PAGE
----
Start with one level teaspoon of loose tea per cup of water.
2) Bring water to rolling boil for approximately 10 seconds. Remove
kettle from heat. Infuse green tea for 2 minutes, semi black for
7 minutes unless otherwise instructed Remember to TIME-IT. Remove
the leaf from the tea liquor and serve immediately.
The Essentials of Good Tea Brewing (or
the best out of tea)
1) Clean Equipment.
Keep all equipment, cups, saucers, jugs,
tea pots spotlessly clean at all times. Tea pots should be rinsed in
fresh running water after use and stored with the lid ajar. Soap and
detergents should never be used on cups or tea-pots, except to remove
stains. Ensure that all traces of detergents are removed before
2) Good Water
Good water must be
free from any foreign taste and odours. It must be freshly drawn
and oxygenated, so previously boiled water should be avoided. Sometimes
it is necessary to use only filtered water for brewing.
3) Proper Temperature
The water should
be as hot as possible, so it should be used as it comes to the
boil. Water which boils continuously, as is the case with open
urns, becomes de-aerated and flat.
4) Pre-heat the Tea Pot.
The need to
properly pre-heat the tea-pot cannot be over stressed. The
brewing time for tea of between 3 and 5 minutes is of little value if
the temperature of the boiling water is reduced by using a cold
tea-pot, that can absorb as much as 8°C - 10ºC. This results in
an under-developed taste. It is no use using a small amount of
water to pre-heat a tea-pot. The standard measure of a quarter
full tea-pot of water is considered to be ideal. Swirl the hot
water around for not less than 10 seconds. Pour some of the hot
water through the spout, so that it too becomes pre-heated.
5) Best Quality, Fresh Tea.
Poor quality tea is coarse tasting and
it even has a bitter taste. It is dull and has an unappetising
appearance in the cup. Good quality tea on the other hand is clean and
pleasantly astringent without any bitterness. It is bright and
appetising in the cup.
6) Storing Tea.
Tea should be kept
in glass jars with metal lids or dry airtight containers, out of direct
sunlight, such as in a closed cupboard. Tea absorbs moisture from the
air and any odours that are present. So avoid storing it in the
vicinity of soaps, detergents, curry powder and other strong smelling
Answers to Age Old
Q. 1 teaspoon per
person and one for the pot - true or false?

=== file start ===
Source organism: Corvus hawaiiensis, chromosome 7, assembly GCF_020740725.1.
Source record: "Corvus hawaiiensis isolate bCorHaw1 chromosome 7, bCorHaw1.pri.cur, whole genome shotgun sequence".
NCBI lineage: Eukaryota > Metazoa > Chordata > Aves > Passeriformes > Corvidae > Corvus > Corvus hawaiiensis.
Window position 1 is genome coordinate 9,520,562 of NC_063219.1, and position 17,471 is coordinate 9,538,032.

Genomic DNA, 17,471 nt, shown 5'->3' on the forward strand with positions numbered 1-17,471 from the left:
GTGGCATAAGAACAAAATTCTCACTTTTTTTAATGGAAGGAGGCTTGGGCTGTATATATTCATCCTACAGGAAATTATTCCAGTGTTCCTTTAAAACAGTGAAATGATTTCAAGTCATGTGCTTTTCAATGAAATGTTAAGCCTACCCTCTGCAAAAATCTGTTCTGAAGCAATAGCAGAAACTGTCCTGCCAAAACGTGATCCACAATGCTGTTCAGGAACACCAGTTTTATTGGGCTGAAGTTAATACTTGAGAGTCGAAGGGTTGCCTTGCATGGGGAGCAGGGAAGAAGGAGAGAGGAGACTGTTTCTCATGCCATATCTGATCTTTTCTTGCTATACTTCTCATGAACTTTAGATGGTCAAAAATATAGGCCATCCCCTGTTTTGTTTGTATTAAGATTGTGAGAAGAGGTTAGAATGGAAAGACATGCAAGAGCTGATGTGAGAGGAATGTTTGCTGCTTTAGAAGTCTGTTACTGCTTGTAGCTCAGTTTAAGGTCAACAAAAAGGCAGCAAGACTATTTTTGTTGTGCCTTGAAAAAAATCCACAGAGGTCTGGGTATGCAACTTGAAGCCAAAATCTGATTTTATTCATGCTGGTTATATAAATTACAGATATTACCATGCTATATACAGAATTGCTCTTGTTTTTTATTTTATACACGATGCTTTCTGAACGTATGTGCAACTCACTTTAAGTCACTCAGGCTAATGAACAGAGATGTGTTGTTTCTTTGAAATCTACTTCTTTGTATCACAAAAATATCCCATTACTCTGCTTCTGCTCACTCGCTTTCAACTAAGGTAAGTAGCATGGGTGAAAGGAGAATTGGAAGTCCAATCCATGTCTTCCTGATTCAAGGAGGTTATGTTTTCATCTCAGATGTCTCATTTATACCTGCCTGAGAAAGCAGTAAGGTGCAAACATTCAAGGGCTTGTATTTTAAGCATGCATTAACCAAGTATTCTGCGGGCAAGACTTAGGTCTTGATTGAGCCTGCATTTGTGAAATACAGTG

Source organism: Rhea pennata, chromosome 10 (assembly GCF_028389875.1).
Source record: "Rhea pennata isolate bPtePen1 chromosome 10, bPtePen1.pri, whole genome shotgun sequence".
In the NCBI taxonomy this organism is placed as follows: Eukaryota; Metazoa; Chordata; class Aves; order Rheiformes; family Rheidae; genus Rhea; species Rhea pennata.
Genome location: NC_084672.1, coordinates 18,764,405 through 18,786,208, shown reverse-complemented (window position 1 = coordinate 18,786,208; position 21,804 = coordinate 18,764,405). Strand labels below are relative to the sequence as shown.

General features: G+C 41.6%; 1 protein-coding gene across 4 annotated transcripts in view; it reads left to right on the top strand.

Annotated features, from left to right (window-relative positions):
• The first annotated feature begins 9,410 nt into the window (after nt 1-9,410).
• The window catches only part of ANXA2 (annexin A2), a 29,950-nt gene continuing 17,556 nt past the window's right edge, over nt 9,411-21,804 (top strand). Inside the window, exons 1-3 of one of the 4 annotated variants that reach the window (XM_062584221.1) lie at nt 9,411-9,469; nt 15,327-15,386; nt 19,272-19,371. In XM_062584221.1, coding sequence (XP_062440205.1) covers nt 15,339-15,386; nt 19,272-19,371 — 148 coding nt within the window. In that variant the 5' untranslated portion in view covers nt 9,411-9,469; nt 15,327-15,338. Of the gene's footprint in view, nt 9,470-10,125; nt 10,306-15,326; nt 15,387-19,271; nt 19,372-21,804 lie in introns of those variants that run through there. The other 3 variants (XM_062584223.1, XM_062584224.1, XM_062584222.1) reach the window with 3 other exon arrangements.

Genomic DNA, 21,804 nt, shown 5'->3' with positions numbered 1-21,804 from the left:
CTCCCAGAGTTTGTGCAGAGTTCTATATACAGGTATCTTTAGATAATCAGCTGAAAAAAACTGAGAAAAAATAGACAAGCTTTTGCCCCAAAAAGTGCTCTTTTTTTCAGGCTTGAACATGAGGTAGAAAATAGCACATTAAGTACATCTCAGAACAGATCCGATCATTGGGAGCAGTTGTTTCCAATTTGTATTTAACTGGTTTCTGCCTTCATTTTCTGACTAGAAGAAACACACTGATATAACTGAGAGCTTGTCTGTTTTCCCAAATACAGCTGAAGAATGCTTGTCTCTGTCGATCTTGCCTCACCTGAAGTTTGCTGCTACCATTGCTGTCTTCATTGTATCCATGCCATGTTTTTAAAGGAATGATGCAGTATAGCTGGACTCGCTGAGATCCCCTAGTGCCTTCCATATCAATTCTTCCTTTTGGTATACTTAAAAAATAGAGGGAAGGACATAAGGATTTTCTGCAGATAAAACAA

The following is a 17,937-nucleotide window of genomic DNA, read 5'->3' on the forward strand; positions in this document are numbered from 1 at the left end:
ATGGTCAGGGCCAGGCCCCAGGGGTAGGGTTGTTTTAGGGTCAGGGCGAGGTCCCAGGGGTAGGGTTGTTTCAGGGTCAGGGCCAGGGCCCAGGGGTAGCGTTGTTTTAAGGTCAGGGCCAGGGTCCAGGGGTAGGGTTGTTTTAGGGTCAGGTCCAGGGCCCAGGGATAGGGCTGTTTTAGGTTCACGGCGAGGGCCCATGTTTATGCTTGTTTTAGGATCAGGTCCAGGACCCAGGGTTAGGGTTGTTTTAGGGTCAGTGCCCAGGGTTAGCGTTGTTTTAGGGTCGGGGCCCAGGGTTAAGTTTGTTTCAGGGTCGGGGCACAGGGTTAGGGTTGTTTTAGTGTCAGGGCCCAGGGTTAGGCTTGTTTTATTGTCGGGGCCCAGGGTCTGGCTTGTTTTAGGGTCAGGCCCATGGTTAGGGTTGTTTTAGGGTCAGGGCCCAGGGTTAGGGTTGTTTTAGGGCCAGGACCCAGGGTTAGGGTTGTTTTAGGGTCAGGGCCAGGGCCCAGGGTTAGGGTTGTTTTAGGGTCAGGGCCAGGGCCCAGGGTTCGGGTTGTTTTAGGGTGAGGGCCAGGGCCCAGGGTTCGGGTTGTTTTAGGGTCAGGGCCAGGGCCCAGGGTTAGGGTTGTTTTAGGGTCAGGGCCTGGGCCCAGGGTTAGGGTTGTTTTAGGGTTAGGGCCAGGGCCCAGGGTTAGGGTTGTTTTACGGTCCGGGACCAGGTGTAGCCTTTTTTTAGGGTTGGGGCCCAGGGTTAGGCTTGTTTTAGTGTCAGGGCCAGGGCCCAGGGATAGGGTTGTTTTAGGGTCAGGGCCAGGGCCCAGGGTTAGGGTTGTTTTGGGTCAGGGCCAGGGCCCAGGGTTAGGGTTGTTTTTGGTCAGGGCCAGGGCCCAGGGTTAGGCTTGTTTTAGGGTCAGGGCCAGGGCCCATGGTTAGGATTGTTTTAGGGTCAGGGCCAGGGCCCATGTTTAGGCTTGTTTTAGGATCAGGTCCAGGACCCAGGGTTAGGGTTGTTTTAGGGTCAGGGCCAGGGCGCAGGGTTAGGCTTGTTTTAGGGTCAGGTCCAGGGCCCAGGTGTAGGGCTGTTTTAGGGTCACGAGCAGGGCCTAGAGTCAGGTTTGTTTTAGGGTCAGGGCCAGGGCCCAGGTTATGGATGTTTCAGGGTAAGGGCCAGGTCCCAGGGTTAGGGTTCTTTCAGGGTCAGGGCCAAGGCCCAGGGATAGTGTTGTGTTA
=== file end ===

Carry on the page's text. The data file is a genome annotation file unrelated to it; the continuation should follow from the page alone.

A. There is
an historical answer. Teas that used to be made in England were very
bad teas. They liquored up poorly and had little flavour.‘1 for the
pot’ was a way of increasing the colour and hopefully the
flavour. However it does not help. It simply creates
stronger bad tea. With a good quality tea, one normally uses a level
teaspoon per cup as a starting measurement, and leave the rest to
Q. Do different
cups made of different materials cause a change to the taste?
A. Yes, it does!
Cups can be made of porcelain, ceramic, unglazed clay, glass, terra
cotta, leaded crystal, gold or silver pewter or aluminium. All of
these will produce different flavours from the same tea from the same
pot. A good quality bone china is best and ideally the cup should be
A. There are chemical
changes at play. Some materials are porous and others are not,
and this creates a bonding between tea and material. (The chemical
changes originate between tannin compounds and the material itself.)
Q. When to add the milk?
A. One of the most vexed and debated
questions is, should the milk be added before or after the tea has been
poured into the cup? There is a whole chemical process taking
place in the pot, which in bad tea can cause bitterness.
The question of whether
to add milk to the tea, or tea to the milk revolves around how the
order affects the anti-bitterness process. Some suggest that the
milk should be put in first. Again because of a chemical process,
one avoids the phenomenon of ‘scalding the milk’. Others argue that
only by adding the milk afterwards, can one get the strength
The ‘milk first’ argument
may have its origins centuries ago when putting milk in first, stopped
the hot tea from cracking the finest china cups. Add milk first,
because milk dissolves better in hotter liquid.
The debate rages on and
Hopefully this will not
deter you from finding what suits you best, from the choice of tea,
tea-pot, cup or order of milk and tea. Find the right balance, sip,
savour and enjoy a fine cup of tea from early morning to late evening.